Throughout his 11-year Jesuit formation, Fr. Hussey remained engaged in economics, at one point teaching the subject to graduate students in Santiago, Chile. The fact that he didn’t speak a word of Spanish was of no consequence. After several months of intensive language study, “a humbling experience,” he was let loose in the classroom. In his free time, he did pastoral work with the poor.
Serving later as a deacon at St. Ignatius Parish in Chestnut Hill, Massachusetts, for a year before his ordination in 2000, Fr. Hussey learned something important about himself: he loves to preach. He admits that he didn’t think preaching would be one of his natural talents, but he is happy to “help make the Scriptures come alive for people.” And, when appropriate, he infuses his sermons with economics, reminding parishioners that the “most significant IPO in history is Pentecost because Christ took his great enterprise public.”
Following ordination, he served for five years as an assistant professor of economics at Georgetown University in Washington, D.C. Calling it “wonderful work,” Fr. Hussey was busy teaching, researching and immersing himself in a vibrant academic community. Knowing that he wanted to continue his pastoral outreach, he said weekly Mass in Spanish at the DC Jail. “Guys there were so hungry,” he recalls. “One of the most characteristic experiences of my Jesuit life over the years is that we walk in very different worlds, and we can be at home in all of them.”
Although he found his work as an economics professor gratifying, Fr. Hussey missed full-time pastoral ministry and in 2008 was assigned as the pastor at St. Raphael’s. A large parish, St. Raphael’s serves 3,900 families and has a K-8 school and a booming program in Hispanic ministry.
The pastor/economist was running a small business — one that employed more than 80 people. He was making decisions about everything from constructing a new parish activity center to replacing a crumbling 200-year-old rectory. Importantly, he was ministering to his flock and doing so in English and Spanish. “For many Hispanic people, the parish is their port in the storm. It’s a place they can take ownership of — when they don’t have ownership of much else. Feeling like they have a home where they can celebrate in their own language is key.” He loved every minute of it, particularly preaching in Spanish.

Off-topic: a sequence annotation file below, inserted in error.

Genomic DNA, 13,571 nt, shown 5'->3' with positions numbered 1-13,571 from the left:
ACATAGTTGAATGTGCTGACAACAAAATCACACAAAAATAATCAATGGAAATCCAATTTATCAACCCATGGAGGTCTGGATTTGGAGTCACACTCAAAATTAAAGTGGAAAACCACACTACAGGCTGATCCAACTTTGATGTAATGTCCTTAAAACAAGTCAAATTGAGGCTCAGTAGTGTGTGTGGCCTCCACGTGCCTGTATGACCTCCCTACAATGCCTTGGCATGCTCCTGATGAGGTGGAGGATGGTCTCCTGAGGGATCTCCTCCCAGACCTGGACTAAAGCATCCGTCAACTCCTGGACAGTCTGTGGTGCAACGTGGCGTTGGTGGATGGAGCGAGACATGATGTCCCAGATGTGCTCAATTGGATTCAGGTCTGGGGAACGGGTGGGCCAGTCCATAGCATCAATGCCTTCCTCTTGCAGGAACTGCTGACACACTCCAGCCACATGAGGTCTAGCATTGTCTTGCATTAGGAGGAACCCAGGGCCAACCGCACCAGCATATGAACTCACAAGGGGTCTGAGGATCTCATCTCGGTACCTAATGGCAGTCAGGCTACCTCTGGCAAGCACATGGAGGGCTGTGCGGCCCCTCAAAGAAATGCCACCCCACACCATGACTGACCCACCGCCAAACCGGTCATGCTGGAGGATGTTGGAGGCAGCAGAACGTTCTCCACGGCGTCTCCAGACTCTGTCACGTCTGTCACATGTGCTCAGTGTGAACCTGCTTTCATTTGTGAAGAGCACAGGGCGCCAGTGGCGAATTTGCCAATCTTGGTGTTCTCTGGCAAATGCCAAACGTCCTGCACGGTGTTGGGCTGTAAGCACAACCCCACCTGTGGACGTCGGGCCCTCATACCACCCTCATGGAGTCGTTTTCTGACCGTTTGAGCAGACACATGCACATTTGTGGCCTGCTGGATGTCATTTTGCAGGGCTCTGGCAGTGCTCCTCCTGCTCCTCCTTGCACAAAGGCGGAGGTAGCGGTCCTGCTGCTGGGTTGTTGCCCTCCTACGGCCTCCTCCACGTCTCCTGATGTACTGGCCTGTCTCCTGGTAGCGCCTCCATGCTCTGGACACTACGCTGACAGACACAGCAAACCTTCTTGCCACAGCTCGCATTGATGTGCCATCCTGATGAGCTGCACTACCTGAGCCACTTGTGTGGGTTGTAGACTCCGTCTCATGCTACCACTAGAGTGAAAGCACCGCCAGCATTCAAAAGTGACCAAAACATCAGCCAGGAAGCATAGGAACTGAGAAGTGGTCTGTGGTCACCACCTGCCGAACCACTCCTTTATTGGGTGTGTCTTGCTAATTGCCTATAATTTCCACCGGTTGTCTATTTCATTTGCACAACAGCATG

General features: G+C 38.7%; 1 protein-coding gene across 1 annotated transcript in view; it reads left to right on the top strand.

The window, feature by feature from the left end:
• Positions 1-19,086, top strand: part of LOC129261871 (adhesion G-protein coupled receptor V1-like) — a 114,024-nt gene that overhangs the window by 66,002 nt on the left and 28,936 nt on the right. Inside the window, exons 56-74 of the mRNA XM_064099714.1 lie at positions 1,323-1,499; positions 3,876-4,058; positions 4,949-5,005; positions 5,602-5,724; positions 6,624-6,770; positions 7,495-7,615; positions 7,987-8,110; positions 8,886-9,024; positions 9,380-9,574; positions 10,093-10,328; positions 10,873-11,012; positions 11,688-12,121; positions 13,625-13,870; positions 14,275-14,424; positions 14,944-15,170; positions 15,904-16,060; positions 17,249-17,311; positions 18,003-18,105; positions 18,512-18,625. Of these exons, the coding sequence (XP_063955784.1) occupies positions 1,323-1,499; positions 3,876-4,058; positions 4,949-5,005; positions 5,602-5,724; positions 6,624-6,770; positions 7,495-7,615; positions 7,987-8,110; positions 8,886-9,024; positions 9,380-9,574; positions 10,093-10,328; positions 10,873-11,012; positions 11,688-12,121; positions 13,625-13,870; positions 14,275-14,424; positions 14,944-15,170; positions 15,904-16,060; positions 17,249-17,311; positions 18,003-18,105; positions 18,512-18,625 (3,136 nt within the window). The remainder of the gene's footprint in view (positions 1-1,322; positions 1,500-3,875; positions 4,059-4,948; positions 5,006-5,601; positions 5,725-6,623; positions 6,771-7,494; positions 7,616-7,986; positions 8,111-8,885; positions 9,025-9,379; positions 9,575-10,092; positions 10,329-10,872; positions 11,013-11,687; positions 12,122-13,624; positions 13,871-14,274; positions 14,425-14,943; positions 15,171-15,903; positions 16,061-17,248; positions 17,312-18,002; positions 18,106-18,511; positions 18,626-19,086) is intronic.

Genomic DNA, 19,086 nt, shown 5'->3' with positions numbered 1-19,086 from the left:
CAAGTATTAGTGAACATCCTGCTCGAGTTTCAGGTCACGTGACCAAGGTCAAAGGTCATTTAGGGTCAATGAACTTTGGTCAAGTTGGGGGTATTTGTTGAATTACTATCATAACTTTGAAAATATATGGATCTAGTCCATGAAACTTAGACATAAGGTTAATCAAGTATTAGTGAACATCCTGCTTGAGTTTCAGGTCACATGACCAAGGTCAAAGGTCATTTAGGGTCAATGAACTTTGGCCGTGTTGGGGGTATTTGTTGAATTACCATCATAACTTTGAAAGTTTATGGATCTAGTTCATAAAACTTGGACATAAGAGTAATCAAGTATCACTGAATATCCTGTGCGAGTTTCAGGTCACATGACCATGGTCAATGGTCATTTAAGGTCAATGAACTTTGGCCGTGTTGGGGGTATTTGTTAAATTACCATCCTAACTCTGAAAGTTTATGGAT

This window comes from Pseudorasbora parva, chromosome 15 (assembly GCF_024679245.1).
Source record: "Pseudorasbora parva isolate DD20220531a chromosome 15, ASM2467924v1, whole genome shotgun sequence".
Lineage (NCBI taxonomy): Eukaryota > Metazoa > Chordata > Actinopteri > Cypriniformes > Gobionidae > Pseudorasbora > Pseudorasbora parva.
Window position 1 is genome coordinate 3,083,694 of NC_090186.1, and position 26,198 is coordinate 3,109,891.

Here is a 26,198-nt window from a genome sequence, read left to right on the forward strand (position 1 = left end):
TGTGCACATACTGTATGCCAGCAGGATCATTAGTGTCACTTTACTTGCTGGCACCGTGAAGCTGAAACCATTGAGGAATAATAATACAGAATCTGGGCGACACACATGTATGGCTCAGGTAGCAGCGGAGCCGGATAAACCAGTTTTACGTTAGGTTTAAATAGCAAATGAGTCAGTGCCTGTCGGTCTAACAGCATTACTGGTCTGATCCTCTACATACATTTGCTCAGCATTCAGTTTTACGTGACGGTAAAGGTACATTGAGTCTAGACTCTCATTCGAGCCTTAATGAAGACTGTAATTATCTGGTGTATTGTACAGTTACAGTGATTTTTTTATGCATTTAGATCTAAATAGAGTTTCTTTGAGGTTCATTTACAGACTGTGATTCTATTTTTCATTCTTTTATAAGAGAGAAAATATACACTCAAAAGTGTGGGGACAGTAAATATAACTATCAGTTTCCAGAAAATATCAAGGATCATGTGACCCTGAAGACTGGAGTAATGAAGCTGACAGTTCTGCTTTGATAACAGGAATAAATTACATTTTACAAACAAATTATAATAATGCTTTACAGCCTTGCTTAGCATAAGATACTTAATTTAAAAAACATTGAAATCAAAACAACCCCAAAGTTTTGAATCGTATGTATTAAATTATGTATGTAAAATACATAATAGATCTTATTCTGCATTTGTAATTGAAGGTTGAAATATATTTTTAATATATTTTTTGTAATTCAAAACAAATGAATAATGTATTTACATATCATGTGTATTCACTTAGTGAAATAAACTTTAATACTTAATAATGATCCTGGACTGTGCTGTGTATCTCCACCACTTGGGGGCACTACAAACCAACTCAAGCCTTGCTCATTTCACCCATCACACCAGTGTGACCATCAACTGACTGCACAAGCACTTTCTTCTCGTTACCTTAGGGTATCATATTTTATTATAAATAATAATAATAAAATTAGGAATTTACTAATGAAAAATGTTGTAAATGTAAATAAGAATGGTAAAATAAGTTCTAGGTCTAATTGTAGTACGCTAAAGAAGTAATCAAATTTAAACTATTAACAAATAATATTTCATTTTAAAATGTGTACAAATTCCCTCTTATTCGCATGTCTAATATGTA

Now ready to embark on another challenge — one that blends his leadership skills with his love of pastoral care — Fr. Hussey takes on the role of provincial of the Jesuits of the Maryland Province. He will be charged with caring not only for the Jesuits of the province, but caring for the mission of the Society of Jesus.
To date, there have been four Ps that have defined Fr. Hussey’s Jesuit life: priest, pastor, preacher and professor. With this new assignment, he adds provincial to that list.
Ready to take on another challenge, he says, “I love the Lord, I love what he is about. And I love being part of sharing that good news.”
Do you want to learn more about vocations to the Society of Jesus? Visit www.jesuitvocations.org for more information.